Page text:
Thursday 18th October 2018

Cities across Illinois feeling pension squeeze

Cities across Illinois feeling pension squeeze

  • By Cole Lauterbach and Greg Bishop | Illinois News Network
FILE - Normal, Illinois
The historic Normal Theater in Normal, Illinois.

Willjay | Wikimedia Commons

ILLINOIS NEWS NETWORK

A growing number of cities across Illinois are cutting services or hiking property taxes in the face of growing pension costs.

This is the time of year when many municipalities in Illinois are putting the finishing touches on their budgets for the coming year. A number of them are falling short on funds because of their growing pension bills. City of Normal officials blame their latest property tax hike squarely on rising pension costs. Palatine officials are debating a tax hike for the same reason.

Ted Dabrowski, president of the financial watchdog Wirepoints, predicts that this is just the tip of the iceberg.

“You’re going to start to see some of these cities go under,” he said.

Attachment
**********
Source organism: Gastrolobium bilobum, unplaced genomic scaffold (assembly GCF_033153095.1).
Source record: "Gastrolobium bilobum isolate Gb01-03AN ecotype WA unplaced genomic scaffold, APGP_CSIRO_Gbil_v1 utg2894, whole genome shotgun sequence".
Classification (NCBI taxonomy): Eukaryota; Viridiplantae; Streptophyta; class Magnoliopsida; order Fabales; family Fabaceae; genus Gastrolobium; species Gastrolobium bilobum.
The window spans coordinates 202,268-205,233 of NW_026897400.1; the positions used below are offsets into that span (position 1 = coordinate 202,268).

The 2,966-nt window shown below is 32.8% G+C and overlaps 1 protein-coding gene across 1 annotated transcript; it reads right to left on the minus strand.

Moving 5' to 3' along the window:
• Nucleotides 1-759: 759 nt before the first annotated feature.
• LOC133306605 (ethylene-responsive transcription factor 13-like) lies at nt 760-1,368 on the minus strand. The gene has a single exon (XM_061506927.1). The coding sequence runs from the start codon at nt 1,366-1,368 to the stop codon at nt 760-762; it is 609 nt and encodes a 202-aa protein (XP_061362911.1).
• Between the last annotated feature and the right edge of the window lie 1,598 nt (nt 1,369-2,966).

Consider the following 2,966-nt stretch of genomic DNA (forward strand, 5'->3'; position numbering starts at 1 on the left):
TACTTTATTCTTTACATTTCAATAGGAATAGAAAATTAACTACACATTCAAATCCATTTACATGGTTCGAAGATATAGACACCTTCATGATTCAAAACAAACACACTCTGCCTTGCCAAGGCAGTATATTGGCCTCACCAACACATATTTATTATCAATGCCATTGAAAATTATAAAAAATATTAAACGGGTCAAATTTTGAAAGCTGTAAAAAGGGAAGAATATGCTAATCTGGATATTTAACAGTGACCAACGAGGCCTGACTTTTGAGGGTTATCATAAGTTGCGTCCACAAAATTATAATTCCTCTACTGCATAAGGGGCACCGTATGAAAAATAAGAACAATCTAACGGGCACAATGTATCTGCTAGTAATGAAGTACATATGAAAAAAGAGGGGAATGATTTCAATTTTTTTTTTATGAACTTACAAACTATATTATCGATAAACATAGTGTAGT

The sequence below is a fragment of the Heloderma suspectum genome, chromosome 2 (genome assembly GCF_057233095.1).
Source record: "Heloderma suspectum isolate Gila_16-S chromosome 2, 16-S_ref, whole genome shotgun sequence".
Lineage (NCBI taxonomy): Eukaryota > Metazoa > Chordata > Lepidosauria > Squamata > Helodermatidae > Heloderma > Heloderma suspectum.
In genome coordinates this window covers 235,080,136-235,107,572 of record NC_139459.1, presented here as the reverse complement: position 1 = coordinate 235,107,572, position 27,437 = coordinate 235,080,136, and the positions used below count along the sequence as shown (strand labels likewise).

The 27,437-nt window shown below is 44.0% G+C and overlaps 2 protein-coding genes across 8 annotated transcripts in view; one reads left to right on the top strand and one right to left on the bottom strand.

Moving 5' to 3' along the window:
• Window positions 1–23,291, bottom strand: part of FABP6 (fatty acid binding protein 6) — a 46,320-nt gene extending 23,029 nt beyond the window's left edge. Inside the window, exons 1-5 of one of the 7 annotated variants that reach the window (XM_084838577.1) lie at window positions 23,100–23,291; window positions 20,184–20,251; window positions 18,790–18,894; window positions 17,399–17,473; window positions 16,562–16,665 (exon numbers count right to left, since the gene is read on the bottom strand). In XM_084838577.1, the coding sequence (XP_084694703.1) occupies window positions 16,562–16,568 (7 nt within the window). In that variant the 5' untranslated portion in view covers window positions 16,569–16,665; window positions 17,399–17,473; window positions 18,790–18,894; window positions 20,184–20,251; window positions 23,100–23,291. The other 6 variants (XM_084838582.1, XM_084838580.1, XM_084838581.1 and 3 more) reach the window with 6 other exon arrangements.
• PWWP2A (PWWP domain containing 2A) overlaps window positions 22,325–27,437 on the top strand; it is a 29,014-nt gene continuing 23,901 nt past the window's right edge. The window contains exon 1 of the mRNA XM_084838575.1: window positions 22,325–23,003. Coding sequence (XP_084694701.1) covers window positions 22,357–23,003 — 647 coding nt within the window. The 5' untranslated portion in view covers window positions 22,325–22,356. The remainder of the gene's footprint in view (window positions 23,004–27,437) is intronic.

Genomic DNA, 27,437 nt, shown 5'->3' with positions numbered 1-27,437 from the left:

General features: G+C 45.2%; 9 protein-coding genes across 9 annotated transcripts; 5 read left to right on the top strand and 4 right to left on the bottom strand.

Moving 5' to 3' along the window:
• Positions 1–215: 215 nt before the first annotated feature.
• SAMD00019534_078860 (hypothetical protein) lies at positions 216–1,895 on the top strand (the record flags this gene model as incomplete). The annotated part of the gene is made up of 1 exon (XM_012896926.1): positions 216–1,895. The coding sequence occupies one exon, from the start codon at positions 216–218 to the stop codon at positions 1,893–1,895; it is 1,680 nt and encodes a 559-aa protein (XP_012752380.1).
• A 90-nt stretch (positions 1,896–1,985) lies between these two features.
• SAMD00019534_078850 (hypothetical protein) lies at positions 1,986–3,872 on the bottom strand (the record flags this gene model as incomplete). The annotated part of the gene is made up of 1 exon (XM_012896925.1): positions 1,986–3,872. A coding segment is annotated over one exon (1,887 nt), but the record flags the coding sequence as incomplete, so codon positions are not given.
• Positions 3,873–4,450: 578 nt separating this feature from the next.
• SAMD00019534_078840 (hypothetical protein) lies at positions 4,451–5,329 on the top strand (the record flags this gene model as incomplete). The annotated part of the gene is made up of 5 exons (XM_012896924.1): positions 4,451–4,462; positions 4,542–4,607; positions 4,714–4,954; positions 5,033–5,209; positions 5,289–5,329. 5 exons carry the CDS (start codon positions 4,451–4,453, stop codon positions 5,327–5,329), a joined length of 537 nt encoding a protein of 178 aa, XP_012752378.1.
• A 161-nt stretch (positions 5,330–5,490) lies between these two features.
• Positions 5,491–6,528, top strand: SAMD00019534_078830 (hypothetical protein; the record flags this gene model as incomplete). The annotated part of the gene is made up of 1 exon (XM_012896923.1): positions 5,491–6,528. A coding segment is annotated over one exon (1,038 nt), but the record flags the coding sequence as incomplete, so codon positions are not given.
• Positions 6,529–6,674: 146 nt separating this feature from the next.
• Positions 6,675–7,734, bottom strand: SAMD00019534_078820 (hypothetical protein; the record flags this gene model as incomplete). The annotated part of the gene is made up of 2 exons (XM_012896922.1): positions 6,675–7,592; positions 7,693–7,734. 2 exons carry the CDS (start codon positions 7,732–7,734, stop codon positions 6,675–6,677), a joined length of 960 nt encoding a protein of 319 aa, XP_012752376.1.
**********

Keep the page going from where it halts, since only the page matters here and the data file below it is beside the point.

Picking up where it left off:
Some of these cash-strapped cities, Dabrowski said, will eventually become insolvent without some ability to restructure their debt via bankruptcy.

“Without it, you’re going to see more policemen get fired,” he said. “You’re going to see more firemen get cut. You’re going to see more ambulance services get cut.”

The city of Mattoon announced this summer that it will be forced to scuttle its ambulances in April after receiving pension bills that are more than half a million dollars higher than they were last year. City Administrator Kyle Gill said service cuts are a last resort, but the city has no choice.

“Pension costs have climbed so high that it’s become unsustainable,” he said.

The city can’t mimic the longstanding habit of the Illinois General Assembly and short its annual pension obligations.

“The unions can file with the comptroller to hold any money that we would receive from state-shared revenues,” Gill said.

Springfield Budget Director Bill McCarty says the capital city’s growing pension costs are beginning to cut into services.

“It’s going to require us to reduce other services just to meet our pension obligations,” he said.

In the past, McCarty said, the city was able to take the excess property tax money that wasn’t spent paying pensions and put it toward things like library services. This year, Springfield will have to spend money that was previously earmarked for services and put it into paying legacy pension contributions.

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